The front page of the morning’s New York Times contained stories on U.S. Secretary of State George Marshall’s plan to keep Germany disarmed, Soviet Prime minister Joseph Stalin’s conversation with presidential candidate Harold Stassen, talks to end a week-long national strike of telephone workers, and news of a local smallpox outbreak. It did not, however, report that history was about to be made at Ebbets Field in Brooklyn. The only time baseball had broken through to the front page of the Gray Lady that month was on April 10, when commissioner Happy Chandler suspended Brooklyn Dodgers manger Leo Durocher for one year due for “the accumulation of unpleasant incidents detrimental to baseball.”

It was amid the fallout of that front page story that Dodgers president and general manager Branch Rickey chose to announce the purchase of Jackie Robinson’s contract from the Montreal Royals, on the heels of a spring training spent in Havana and the eve of what was effectively a dress rehearsal. From April 11-13, the Dodgers played a three-game exhibition series against the Yankees at Ebbets Field, during which Robinson drove in five runs and handled everything cleanly at first base, his new position. In the April 15 sports section, Times columnist Arthur Daley praised Rickey's timing of the promotion amid the Durocher-related chaos: "He practically smuggled him in… merely an attempt to lighten the pressure on Robinson's shoulders."

Sports Illustrated

Published October 10, 1955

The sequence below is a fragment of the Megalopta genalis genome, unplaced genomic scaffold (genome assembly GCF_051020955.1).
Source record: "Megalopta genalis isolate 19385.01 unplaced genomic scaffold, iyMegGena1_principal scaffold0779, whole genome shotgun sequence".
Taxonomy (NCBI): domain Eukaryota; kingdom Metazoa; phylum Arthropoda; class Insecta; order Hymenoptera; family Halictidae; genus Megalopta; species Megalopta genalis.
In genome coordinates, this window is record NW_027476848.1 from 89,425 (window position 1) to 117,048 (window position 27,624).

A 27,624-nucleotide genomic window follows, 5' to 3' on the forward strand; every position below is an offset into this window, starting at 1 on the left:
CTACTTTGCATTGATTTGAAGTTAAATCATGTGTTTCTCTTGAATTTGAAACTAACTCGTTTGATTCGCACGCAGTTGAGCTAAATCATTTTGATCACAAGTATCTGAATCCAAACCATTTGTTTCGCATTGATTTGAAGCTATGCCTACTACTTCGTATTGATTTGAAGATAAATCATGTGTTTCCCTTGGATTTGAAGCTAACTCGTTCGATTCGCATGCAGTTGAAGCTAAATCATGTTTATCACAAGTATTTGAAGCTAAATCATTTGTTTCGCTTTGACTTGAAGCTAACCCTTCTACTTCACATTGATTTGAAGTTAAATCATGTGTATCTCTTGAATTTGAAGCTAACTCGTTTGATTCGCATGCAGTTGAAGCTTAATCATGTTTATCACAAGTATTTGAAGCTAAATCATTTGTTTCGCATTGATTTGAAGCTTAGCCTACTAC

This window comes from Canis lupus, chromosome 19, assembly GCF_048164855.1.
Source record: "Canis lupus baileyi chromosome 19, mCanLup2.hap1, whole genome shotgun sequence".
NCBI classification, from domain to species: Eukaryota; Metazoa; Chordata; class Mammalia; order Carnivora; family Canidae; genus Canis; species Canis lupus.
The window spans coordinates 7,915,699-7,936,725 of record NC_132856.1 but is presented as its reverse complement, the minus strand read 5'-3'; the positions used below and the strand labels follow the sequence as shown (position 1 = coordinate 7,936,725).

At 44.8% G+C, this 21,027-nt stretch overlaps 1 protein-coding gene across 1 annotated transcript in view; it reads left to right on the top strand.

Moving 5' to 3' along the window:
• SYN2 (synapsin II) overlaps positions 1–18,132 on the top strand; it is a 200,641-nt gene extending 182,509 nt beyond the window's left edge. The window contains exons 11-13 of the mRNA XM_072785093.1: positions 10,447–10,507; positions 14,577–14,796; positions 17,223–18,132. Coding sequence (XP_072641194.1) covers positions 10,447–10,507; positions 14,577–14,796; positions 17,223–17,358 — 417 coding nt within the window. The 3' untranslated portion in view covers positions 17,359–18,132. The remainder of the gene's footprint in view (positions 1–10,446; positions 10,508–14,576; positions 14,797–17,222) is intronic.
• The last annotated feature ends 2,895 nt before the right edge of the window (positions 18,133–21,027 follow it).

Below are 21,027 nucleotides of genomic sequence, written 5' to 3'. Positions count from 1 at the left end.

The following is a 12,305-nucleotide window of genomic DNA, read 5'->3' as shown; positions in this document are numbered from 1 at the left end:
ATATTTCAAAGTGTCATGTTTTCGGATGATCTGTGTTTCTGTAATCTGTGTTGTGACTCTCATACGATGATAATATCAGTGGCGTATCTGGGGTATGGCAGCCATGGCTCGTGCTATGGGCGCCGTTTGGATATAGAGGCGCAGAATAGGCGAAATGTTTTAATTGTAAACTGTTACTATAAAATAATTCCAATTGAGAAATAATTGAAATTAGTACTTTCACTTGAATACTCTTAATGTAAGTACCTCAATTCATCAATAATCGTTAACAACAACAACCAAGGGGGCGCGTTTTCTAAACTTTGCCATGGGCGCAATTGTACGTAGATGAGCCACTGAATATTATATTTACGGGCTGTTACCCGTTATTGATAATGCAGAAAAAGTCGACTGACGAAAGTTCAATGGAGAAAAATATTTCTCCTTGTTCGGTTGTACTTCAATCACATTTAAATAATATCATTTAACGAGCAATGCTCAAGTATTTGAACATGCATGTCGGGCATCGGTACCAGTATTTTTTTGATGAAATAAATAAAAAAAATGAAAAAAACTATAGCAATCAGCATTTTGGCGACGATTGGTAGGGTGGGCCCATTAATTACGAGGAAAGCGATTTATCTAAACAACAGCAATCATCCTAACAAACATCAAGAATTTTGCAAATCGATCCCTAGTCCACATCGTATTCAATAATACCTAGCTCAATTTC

That vivid competitor, Jackie Robinson, got the World Series off to a steaming start by stealing home and instantly provoking a rhubarb: Was he really safe as Umpire Bill Summers called him—or out, as Yankee Catcher Yogi Berra burningly insisted (see inset cut)? Newspaper photographs, several taken from distorting angles, made him seem out. The two Associated Press pictures on the opposite page confirm the umpire's decision and settle the case. Meanwhile, the Yankees took a commanding lead by winning first two games, only to have Brooklyn come back to win the next three—a feat without precedent in the Series. But, back in their own park again, the Yankees evened matters with the help of Whitey Ford's masterful pitching, thereby forcing Series to full seven games.

Editor's Note: Earlier in the 1955 season, SI published a story about Jackie Robinson's new, semi-controversial way of running the bases.

By Jimmy Rollins

Published: April 15, 2015

I always thought it was special to be a black player on the Dodgers. I was even a little envious of those guys, especially on Jackie Robinson Day. I used to think how awesome it was not only to wear his number 42 on your back but also his team’s name across your chest, and how that was something I would love to do one day. Being in Philadelphia for so long—14 full seasons—I didn’t think it would ever happen, but it will on April 15. Putting on Jackie’s uniform, in my first season with Los Angeles, will be a powerful moment for me.

The Dodgers and Branch Rickey had the courage to not only change baseball but also to help push America into the civil rights era, and Jackie had the courage to not fight back against all the abuse he took. Sometimes I ask myself, Could I have done that if I were in his shoes? I’m not sure. I do know that the sacrifices that he made are a significant part of the reason why all African-Americans, and Latin Americans too, can play the game today.

One of the most iconic players in baseball history, Jackie Robinson was a Hall of Famer and a hero for his exploits on the field with the Dodgers and for breaking the game’s color barrier in 1947. In honor of one of the all-time greats, here’s a timeline of some of his greatest moments, plays and achievements.